anarchy archives


About Us

Contact Us

Other Links

Critics Corner


The Cynosure

  Michael Bakunin
  William Godwin
  Emma Goldman
  Peter Kropotkin
  Errico Malatesta
  Pierre-Joseph Proudhon
  Elisée Reclus
  Max Stirner
  Murray Bookchin
  Noam Chomsky
  Bright but Lesser Lights
  Cold Off The Presses
  Anarchist History
  Worldwide Movements
  First International
  Paris Commune
  Haymarket Massacre
  Spanish Civil War
  Art and Anarchy
  Education and Anarchy
  Anarchist Poets
  Music and Anarchy

Centennial Tribute to Kropotkin

<--Previous  Up  Next-->

High Resolution Image

ploit I had been in not long before that, and complimented me on it in terms which I am still too modest to repeat. But all of a sudden he broke out "Why I know you, I know you all right, you are the lad that wanted to give me the overcoat!" The overcoat! I did not remember at first about my overcoat, but Kropotkin had not forgotten. It came back to me. That time he was in Edinburgh and we got him to spend an evening with us Comrades, we noted that he had no overcoat. Well, the climate of Edinburgh is not arctic; a man will not freeze to death without an overcoat. Nevertheless, the boys had got together and each put up something towards an overcoat for him. Just why after that they should have selected me for the delicate mission of inducing him to accept it is not clear to me; but I suppose it was because it was I who had first got acquainted with him and they imagined that I knew him better. In those days hand-me-down, the ready made, was not so common. Garments were made more to measure at the time. Gilray gave me an order on his tailor for a good overcoat. Of course Kropotkin had merely laughed the idea away, when I brought it up. No, he could not accept the overcoat; he was doing all right and did not need assistance in that way. I had forgotten the whole affair. But the old man had remembered. We could not induce him then to give up his hotel room and stay with one of us, but I am glad to say that later he became better acquainted with our Scottish hospitality. On a later visit he stayed for a week with Harry Campbell, one of our working-men Comrades, and evidently had quite a happy time with Harry and Harry's fine wife, and even with the two little devils, Harry's boys, now grown up in New Zealand, into fine brave men like their father. I had a long and animated discussion with Peter that night; I shall tell you about it in my next.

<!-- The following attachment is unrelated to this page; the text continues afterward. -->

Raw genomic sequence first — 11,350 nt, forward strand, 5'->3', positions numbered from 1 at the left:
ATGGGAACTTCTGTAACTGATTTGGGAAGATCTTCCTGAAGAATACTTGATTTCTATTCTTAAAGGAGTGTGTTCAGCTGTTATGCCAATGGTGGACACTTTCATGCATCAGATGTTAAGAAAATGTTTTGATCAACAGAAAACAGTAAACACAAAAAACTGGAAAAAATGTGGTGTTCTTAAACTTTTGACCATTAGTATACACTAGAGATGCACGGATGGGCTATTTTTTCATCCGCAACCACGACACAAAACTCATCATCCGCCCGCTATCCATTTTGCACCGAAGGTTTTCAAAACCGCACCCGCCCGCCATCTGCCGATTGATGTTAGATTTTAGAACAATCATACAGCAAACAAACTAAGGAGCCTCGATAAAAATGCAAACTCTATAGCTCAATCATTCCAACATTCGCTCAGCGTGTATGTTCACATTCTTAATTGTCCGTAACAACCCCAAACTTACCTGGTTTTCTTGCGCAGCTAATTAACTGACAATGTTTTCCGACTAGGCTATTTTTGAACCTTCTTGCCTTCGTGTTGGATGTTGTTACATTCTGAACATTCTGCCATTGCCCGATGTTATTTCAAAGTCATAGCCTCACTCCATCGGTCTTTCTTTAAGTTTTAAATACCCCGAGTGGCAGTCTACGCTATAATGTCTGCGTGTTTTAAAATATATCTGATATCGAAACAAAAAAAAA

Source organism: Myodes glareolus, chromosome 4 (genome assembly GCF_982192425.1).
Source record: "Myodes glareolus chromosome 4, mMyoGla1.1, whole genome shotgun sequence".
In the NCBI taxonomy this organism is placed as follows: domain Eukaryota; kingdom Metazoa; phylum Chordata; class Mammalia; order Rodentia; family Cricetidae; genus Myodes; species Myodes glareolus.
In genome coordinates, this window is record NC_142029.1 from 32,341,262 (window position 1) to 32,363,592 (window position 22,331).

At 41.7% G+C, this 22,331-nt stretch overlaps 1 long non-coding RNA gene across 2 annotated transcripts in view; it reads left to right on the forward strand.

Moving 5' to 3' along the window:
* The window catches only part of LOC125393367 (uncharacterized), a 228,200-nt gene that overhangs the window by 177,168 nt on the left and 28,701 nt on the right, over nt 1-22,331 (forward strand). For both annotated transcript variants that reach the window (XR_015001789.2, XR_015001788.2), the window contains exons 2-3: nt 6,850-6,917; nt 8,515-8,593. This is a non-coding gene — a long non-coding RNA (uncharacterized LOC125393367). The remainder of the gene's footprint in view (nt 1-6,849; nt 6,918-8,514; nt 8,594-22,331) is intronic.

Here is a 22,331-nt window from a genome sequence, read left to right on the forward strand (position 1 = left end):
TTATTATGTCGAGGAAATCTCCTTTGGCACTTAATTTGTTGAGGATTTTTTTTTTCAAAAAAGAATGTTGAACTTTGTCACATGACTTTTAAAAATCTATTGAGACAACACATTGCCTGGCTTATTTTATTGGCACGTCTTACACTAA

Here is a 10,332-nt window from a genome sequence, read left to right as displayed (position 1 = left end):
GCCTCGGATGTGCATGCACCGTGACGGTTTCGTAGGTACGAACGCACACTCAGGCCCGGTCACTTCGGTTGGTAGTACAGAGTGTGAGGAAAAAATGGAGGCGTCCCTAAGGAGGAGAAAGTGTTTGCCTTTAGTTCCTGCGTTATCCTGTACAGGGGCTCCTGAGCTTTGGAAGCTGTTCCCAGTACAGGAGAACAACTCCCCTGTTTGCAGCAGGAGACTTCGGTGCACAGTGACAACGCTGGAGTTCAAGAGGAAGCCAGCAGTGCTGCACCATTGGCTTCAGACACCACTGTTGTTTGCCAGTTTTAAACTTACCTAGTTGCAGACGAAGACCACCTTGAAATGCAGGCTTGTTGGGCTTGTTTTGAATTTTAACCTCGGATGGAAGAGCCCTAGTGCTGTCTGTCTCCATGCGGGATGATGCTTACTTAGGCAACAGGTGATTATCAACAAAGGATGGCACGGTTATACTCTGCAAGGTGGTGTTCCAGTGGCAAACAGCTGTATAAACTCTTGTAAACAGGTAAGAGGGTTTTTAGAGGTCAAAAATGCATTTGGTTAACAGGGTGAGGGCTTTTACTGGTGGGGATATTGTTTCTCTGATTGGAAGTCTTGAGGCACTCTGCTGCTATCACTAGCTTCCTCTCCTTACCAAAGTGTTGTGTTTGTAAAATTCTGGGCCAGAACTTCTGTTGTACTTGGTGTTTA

I went abroad again soon and saw but little of Kropotkin for some years. But sometime in the later Nineties, I was settled in London for a while and I went to live at Hither Green which is not far from Bromley. My wife, Lizzie Turner, a sister of John Turner, knew the Kropotkins well and was very fond of them as they were of her, so we had the habit of going over to the old man's on Sunday afternoon, along with Harry Kelly and his Mary. There we met many of the most interesting people and heard Peter's discussions with them — with Malatista. Tchaikovsky, Torrida del Maronol, for instance. I shall try to tell you about it.


[Home]               [About Us]               [Contact Us]               [Other Links]               [Critics Corner]